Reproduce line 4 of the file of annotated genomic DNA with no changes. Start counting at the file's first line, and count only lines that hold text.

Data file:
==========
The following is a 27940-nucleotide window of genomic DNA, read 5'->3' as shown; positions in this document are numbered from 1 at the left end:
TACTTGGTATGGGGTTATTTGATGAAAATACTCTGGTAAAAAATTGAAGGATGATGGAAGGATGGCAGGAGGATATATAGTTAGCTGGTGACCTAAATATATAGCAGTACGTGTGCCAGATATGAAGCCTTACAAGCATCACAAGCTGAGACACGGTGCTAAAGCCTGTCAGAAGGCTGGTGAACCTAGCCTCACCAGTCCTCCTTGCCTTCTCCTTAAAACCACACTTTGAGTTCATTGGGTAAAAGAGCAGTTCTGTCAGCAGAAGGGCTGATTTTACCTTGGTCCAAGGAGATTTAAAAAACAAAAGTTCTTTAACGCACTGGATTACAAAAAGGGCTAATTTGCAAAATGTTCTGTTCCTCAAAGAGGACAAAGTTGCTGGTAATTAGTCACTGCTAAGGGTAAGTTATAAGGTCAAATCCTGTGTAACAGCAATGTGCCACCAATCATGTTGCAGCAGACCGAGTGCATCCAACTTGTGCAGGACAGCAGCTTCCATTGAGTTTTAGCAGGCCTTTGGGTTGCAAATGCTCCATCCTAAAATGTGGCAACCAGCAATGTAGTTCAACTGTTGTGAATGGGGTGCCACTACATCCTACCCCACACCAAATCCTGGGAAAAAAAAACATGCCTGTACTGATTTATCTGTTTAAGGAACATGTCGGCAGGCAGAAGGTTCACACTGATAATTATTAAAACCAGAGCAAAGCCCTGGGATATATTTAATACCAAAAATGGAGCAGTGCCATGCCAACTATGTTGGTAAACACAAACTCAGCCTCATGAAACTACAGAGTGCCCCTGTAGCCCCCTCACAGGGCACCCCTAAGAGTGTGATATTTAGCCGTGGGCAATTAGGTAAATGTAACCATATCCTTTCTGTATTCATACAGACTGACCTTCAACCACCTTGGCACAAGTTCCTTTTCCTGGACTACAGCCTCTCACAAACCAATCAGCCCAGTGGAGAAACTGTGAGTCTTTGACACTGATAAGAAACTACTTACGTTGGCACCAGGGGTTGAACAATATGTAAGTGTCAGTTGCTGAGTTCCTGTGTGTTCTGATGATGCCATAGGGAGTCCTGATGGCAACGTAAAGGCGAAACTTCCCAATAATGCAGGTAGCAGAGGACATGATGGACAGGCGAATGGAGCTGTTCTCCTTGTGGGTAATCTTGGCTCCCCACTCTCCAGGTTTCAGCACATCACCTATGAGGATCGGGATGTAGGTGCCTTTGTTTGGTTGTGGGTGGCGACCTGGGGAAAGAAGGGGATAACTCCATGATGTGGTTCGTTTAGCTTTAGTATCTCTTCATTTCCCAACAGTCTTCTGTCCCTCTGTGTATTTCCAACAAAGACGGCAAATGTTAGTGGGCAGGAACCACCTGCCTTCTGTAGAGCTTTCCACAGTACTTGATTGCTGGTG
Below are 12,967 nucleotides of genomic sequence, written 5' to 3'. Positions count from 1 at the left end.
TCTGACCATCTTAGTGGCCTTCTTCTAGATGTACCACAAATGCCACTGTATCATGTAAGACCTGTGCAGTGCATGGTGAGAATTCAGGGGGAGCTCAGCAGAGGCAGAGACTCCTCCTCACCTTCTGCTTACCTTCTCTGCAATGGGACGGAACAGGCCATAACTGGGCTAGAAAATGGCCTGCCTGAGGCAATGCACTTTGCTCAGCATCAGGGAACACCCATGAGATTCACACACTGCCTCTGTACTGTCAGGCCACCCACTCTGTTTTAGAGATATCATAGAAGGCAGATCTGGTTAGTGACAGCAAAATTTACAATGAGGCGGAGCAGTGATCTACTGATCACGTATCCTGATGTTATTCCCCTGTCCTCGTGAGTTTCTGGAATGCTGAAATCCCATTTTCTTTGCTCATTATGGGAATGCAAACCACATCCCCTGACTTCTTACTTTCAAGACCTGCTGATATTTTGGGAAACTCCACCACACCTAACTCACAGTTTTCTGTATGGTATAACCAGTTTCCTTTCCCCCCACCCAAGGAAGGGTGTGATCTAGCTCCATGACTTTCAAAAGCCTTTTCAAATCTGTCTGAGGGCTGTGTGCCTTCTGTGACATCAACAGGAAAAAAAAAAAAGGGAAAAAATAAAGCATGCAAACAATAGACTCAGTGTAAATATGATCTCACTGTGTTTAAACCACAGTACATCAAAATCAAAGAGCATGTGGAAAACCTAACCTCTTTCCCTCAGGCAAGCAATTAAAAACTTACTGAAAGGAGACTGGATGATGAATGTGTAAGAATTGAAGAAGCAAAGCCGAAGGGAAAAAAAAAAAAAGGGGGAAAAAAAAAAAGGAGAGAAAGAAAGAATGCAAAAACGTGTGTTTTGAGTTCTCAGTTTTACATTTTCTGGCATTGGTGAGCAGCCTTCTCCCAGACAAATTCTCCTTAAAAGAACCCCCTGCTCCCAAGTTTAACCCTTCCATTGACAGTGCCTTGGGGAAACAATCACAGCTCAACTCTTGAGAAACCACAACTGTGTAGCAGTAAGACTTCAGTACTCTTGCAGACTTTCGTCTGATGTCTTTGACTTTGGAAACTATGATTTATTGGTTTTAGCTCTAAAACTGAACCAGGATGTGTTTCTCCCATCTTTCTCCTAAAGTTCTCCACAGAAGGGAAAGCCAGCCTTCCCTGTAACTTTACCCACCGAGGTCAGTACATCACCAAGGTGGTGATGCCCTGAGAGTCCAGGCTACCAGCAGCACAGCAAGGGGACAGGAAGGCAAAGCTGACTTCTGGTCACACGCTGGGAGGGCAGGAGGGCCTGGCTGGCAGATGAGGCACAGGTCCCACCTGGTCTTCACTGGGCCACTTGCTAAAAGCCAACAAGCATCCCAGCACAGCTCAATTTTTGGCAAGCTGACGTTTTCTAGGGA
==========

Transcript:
TCTGACCATCTTAGTGGCCTTCTTCTAGATGTACCACAAATGCCACTGTATCATGTAAGACCTGTGCAGTGCATGGTGAGAATTCAGGGGGAGCTCAGCAGAGGCAGAGACTCCTCCTCACCTTCTGCTTACCTTCTCTGCAATGGGACGGAACAGGCCATAACTGGGCTAGAAAATGGCCTGCCTGAGGCAATGCACTTTGCTCAGCATCAGGGAACACCCATGAGATTCACACACTGCCTCTGTACTGTCAGGCCACCCACTCTGTTTTAGAGATATCATAGAAGGCAGATCTGGTTAGTGACAGCAAAATTTACAATGAGGCGGAGCAGTGATCTACTGATCACGTATCCTGATGTTATTCCCCTGTCCTCGTGAGTTTCTGGAATGCTGAAATCCCATTTTCTTTGCTCATTATGGGAATGCAAACCACATCCCCTGACTTCTTACTTTCAAGACCTGCTGATATTTTGGGAAACTCCACCACACCTAACTCACAGTTTTCTGTATGGTATAACCAGTTTCCTTTCCCCCCACCCAAGGAAGGGTGTGATCTAGCTCCATGACTTTCAAAAGCCTTTTCAAATCTGTCTGAGGGCTGTGTGCCTTCTGTGACATCAACAGGAAAAAAAAAAAAGGGAAAAAATAAAGCATGCAAACAATAGACTCAGTGTAAATATGATCTCACTGTGTTTAAACCACAGTACATCAAAATCAAAGAGCATGTGGAAAACCTAACCTCTTTCCCTCAGGCAAGCAATTAAAAACTTACTGAAAGGAGACTGGATGATGAATGTGTAAGAATTGAAGAAGCAAAGCCGAAGGGAAAAAAAAAAAAAGGGGGAAAAAAAAAAAGGAGAGAAAGAAAGAATGCAAAAACGTGTGTTTTGAGTTCTCAGTTTTACATTTTCTGGCATTGGTGAGCAGCCTTCTCCCAGACAAATTCTCCTTAAAAGAACCCCCTGCTCCCAAGTTTAACCCTTCCATTGACAGTGCCTTGGGGAAACAATCACAGCTCAACTCTTGAGAAACCACAACTGTGTAGCAGTAAGACTTCAGTACTCTTGCAGACTTTCGTCTGATGTCTTTGACTTTGGAAACTATGATTTATTGGTTTTAGCTCTAAAACTGAACCAGGATGTGTTTCTCCCATCTTTCTCCTAAAGTTCTCCACAGAAGGGAAAGCCAGCCTTCCCTGTAACTTTACCCACCGAGGTCAGTACATCACCAAGGTGGTGATGCCCTGAGAGTCCAGGCTACCAGCAGCACAGCAAGGGGACAGGAAGGCAAAGCTGACTTCTGGTCACACGCTGGGAGGGCAGGAGGGCCTGGCTGGCAGATGAGGCACAGGTCCCACCTGGTCTTCACTGGGCCACTTGCTAAAAGCCAACAAGCATCCCAGCACAGCTCAATTTTTGGCAAGCTGACGTTTTCTAGGGA